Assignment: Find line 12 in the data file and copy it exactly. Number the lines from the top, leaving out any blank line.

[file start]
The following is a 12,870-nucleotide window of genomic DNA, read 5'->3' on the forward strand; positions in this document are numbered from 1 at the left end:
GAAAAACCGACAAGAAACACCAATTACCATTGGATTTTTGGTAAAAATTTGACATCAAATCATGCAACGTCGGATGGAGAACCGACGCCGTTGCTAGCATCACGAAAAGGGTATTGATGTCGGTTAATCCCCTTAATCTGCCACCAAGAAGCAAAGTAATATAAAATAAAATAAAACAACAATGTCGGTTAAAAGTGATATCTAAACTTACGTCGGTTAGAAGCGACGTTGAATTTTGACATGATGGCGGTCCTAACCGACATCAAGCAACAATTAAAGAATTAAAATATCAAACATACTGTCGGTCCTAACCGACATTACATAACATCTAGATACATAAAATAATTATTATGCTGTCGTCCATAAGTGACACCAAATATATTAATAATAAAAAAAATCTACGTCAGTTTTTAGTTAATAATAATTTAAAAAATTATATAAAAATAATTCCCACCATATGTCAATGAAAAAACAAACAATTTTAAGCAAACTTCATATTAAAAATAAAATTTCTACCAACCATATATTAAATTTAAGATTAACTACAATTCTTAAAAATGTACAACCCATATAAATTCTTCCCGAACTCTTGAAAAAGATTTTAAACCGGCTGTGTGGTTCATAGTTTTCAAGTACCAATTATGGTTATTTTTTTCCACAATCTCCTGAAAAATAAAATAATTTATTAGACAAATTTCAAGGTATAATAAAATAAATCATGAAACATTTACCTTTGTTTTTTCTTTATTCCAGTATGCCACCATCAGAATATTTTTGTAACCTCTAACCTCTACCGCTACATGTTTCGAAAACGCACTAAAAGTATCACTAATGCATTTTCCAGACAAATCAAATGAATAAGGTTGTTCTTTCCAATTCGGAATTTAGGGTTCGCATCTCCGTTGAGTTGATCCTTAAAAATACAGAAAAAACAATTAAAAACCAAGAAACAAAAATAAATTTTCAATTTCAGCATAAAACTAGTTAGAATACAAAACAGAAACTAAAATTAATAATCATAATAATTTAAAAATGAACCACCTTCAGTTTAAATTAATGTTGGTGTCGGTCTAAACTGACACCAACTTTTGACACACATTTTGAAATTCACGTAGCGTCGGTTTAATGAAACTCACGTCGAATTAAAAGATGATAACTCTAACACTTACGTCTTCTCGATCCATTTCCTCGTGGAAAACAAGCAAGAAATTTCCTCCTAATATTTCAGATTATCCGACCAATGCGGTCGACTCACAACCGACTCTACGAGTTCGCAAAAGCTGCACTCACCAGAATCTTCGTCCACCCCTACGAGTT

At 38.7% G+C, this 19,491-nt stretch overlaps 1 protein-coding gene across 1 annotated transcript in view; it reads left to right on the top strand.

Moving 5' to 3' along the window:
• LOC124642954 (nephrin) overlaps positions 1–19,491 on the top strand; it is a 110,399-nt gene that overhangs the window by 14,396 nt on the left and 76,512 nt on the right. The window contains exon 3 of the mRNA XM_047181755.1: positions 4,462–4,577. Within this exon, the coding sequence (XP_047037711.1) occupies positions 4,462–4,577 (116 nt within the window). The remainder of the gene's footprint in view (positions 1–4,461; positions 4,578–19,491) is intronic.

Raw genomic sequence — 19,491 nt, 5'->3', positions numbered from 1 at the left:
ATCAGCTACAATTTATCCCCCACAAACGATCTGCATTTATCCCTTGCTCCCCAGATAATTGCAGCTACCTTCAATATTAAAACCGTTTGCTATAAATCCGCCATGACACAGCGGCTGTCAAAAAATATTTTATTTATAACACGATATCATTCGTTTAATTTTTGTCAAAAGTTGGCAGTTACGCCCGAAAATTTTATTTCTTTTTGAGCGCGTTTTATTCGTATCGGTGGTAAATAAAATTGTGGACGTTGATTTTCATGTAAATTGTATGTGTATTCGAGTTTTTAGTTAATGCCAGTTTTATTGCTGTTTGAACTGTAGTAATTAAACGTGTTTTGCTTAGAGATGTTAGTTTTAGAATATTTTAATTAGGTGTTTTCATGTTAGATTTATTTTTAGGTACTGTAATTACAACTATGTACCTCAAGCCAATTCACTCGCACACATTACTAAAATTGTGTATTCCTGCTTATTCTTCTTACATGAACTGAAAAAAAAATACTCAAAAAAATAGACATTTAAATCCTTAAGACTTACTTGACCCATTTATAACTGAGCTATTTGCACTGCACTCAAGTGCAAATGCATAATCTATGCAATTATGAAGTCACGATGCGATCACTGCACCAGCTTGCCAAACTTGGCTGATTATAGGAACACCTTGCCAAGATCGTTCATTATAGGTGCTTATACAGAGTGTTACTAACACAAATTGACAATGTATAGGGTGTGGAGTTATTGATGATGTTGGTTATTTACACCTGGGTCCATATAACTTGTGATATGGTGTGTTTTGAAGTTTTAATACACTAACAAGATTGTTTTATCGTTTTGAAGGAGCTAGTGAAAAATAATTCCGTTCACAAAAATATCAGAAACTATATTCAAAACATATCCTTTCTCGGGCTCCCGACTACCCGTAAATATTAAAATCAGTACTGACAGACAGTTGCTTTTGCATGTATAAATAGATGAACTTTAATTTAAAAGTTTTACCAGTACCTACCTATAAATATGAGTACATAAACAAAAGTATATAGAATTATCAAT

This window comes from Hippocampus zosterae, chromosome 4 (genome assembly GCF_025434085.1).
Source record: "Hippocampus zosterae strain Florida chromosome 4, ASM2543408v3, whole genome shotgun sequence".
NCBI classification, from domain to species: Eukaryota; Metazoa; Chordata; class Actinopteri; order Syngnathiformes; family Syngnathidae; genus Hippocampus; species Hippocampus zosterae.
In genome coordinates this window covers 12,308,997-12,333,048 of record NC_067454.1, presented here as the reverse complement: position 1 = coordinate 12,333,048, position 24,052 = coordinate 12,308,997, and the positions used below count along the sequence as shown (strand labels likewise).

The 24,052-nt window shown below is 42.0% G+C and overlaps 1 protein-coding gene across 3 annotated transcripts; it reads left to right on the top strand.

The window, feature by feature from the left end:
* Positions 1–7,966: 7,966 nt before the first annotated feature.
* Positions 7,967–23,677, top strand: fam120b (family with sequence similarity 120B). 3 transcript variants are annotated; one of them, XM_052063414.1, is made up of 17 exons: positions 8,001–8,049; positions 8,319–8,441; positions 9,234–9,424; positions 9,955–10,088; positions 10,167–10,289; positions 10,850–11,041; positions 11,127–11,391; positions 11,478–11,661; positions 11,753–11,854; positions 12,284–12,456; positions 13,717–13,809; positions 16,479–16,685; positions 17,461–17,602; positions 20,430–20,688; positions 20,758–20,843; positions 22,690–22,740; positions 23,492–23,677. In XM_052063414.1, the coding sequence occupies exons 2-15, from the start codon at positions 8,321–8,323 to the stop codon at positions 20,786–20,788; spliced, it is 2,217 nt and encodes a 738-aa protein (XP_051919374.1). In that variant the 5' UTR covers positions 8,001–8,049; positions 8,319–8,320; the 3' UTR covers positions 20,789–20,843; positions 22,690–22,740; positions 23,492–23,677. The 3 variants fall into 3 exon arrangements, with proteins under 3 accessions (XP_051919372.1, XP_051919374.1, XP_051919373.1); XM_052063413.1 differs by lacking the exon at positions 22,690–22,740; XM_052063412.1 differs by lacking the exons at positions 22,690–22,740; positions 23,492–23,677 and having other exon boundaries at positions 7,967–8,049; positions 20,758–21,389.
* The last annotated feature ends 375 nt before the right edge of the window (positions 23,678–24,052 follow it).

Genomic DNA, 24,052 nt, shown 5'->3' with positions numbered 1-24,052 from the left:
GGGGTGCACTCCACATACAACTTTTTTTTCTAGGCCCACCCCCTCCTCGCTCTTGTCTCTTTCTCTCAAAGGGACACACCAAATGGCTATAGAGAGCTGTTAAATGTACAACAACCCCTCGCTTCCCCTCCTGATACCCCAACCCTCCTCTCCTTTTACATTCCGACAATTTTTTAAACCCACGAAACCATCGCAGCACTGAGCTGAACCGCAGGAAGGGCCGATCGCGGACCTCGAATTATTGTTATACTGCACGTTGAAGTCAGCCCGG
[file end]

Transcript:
The 24,052-nt window shown below is 42.0% G+C and overlaps 1 protein-coding gene across 3 annotated transcripts; it reads left to right on the top strand.